In 2017 Plaintiff s job assignment was changed to ECM-electronic content management. (Id. ¶6). According to the Complaint, several younger applicants were hired by Defendant in May 2017. (Id. ¶IO). As stated in the Complaint, on June 30, 2016, "Plaintiffs employer ACRO Services Corporation called to inform the Plaintiff that his contract was not being renewed. (Id. ¶7). ACRO told Plaintiff not to report to work after the July fourth weekend, to collect any personal belongings from the security guard and to return the badge used for entry as soon as possible[3]. (Id.)

         COUNT I: Wrongful Termination

         Count I is identified in the Second Amended Complaint as a "Wrongful Termination" claim. As best the Court can tell, Plaintiff alleges that Defendant and its agents made comments, in writing and orally, that were offensive to the Plaintiff. (SAC ¶9). Plaintiff alleges that he reported the comments to upper management "as well as to his employer ACRO Service Corporation." (Id.) "As a direct and proximate result of these stated acts omissions, circumvention, and complaints made to the State of New Jersey EEO, Division of Civil Rights, and the Federal EEO (The Plaintiff exercised his Civil Rights), the Defendants wrongfully discharged the Plaintiff from employment." (Id. ¶IO) Plaintiff contends that the State hired "several younger employees within the division and the comment was made by the Asst. Director at an open staff meeting that we have filled the office with younger techier personnel." (Id.) At oral argument Plaintiff seemed to argue that this claim should also be construed as a discrimination claim on the basis of his sexual orientation, and a retaliation claim, in addition to the age discrimination claim.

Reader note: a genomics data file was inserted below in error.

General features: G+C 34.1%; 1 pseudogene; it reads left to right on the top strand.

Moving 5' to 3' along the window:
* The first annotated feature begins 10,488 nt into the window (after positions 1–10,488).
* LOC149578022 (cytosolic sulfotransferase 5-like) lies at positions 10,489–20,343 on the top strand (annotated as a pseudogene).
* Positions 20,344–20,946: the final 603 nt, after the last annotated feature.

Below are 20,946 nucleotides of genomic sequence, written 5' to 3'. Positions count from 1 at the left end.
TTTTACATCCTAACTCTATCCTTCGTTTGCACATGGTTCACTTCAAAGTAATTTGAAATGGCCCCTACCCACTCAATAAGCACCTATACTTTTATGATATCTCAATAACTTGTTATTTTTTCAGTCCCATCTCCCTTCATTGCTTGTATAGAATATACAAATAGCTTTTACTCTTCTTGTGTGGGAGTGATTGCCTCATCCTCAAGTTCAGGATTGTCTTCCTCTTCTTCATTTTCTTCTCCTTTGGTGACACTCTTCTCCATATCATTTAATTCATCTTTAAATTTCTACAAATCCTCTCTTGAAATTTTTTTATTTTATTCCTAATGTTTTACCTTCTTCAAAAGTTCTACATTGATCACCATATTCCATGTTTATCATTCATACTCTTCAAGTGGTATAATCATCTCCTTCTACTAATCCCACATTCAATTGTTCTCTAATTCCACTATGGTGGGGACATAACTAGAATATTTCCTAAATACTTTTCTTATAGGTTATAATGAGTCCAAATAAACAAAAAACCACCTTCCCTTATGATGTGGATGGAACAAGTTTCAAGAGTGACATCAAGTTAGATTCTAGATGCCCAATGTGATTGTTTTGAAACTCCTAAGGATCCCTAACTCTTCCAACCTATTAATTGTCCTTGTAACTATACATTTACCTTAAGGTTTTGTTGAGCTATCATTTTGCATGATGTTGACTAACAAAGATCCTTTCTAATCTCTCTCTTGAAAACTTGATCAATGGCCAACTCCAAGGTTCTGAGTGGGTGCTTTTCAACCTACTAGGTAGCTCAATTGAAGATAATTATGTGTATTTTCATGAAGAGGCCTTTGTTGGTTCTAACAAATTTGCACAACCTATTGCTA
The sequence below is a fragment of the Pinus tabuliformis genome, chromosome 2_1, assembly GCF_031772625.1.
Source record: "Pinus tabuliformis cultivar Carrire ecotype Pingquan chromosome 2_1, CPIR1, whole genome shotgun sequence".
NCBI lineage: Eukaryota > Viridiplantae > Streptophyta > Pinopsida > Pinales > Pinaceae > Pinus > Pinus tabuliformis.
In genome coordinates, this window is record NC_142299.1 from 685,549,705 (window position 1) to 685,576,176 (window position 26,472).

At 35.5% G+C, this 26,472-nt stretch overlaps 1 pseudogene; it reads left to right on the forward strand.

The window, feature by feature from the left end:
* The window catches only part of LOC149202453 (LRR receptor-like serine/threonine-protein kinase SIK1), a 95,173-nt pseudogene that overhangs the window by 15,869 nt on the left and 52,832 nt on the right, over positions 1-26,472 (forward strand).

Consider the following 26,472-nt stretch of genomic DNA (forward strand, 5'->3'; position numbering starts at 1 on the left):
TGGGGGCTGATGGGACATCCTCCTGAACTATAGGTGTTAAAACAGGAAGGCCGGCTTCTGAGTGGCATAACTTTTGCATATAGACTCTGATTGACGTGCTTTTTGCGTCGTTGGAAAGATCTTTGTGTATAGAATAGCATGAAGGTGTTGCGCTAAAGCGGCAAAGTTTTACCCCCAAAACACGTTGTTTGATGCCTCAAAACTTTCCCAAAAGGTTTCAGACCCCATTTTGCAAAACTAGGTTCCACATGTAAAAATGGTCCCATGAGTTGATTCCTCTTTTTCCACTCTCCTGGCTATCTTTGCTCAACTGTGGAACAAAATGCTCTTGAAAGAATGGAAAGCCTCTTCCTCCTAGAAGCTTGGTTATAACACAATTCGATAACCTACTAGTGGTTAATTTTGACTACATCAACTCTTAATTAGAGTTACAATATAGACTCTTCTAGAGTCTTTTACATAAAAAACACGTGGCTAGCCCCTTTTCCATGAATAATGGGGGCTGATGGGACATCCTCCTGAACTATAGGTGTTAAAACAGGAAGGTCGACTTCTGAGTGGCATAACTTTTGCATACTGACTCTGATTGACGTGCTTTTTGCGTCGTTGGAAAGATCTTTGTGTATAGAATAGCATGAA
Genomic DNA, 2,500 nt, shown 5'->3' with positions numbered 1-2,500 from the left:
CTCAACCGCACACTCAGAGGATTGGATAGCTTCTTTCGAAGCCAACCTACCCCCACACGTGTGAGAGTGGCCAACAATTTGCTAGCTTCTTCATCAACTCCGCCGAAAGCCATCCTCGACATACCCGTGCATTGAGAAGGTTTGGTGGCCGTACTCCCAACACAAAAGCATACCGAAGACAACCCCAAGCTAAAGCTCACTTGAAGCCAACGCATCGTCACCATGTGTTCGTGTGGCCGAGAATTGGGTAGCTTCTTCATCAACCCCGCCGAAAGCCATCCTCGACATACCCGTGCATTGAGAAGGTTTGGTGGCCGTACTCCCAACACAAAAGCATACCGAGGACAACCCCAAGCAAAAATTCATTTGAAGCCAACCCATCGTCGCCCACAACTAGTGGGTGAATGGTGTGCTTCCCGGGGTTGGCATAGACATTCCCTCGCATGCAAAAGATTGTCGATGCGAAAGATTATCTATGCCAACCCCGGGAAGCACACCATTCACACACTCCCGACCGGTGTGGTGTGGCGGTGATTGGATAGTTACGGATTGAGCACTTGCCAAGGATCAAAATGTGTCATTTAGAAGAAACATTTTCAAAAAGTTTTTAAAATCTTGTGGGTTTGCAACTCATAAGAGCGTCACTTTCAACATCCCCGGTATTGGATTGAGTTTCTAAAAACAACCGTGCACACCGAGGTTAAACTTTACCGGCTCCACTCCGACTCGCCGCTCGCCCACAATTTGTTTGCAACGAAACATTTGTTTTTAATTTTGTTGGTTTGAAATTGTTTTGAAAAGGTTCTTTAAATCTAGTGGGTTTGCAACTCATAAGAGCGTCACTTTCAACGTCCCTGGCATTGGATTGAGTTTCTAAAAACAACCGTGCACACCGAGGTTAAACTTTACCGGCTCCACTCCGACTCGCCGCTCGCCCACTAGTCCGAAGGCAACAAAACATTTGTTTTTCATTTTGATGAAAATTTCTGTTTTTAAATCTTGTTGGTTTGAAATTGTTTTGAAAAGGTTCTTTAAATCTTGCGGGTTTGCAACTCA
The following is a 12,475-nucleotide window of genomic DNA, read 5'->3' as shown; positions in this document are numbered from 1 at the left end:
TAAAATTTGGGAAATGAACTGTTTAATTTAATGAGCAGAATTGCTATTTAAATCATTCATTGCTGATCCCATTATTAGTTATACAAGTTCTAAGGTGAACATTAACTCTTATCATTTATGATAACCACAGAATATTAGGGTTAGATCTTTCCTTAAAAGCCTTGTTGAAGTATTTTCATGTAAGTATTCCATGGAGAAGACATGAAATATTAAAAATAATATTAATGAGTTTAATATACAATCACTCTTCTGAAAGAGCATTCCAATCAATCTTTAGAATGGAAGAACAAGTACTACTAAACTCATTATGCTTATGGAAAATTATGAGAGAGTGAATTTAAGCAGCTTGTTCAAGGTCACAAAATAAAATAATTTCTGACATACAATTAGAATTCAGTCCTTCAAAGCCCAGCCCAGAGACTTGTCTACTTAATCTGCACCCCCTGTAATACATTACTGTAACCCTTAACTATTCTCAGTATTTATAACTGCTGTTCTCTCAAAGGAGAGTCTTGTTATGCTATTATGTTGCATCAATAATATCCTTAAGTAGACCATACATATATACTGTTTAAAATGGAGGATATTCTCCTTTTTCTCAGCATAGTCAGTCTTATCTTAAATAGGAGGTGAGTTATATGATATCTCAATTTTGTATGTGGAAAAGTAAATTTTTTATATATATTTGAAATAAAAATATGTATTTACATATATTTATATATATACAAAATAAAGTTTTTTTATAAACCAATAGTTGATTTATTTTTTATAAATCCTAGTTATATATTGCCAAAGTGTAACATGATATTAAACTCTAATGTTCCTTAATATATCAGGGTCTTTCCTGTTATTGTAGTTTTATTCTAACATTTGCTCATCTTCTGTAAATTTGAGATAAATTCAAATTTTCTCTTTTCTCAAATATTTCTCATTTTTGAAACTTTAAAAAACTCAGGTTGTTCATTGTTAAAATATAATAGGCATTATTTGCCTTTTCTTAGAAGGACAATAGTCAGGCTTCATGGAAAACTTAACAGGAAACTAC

II.

         Defendant brings a motion to dismiss for failure to state a claim, pursuant to Fed.R.Civ.P. 12(b)(6). Specific to Claim I, Defendant argues that Plaintiffs claim should be dismissed because OCSS was not Plaintiffs employer.

         The Court notes that Plaintiff is proceeding pro se, and for that reason "we construe his complaint in the way most favorable to him." Carr v. Sharp, 454 F.2d 271, 272 (3d Cir. 1971). Pursuant to Rule 8(a)(2) "a pleading that states a claim for relief must contain ... [a] short and plain statement of the claim showing that the pleader is entitled to relief." On a motion to dismiss for failure to state a claim pursuant to Fed.R.Civ.P. 12(b)(6), the Court is required to accept as true all allegations in the Complaint and all reasonable inferences that can be drawn therefrom, and to view them in the light most favorable to the non-moving party. See Oshiver v. Levin, Fishbein, Sedran & Berman,38 F.3d 1380, 1384 (3d Cir. 1994). "To survive a motion to dismiss, a complaint must contain sufficient factual matter, accepted as true, to 'state a claim to relief that is plausible on its face.'" Ashcroft v. Iqbal, 556 U.S. 662, 678 (2009) (quoting Bell Atl. Corp. v. Twombly,550 U.S. 544, 570 (2007)). While a court will accept well-pleaded allegations as true for the purposes of the motion, it will not accept bald assertions, unsupported conclusions, unwarranted inferences, or sweeping legal conclusions cast in the form of factual allegations. ...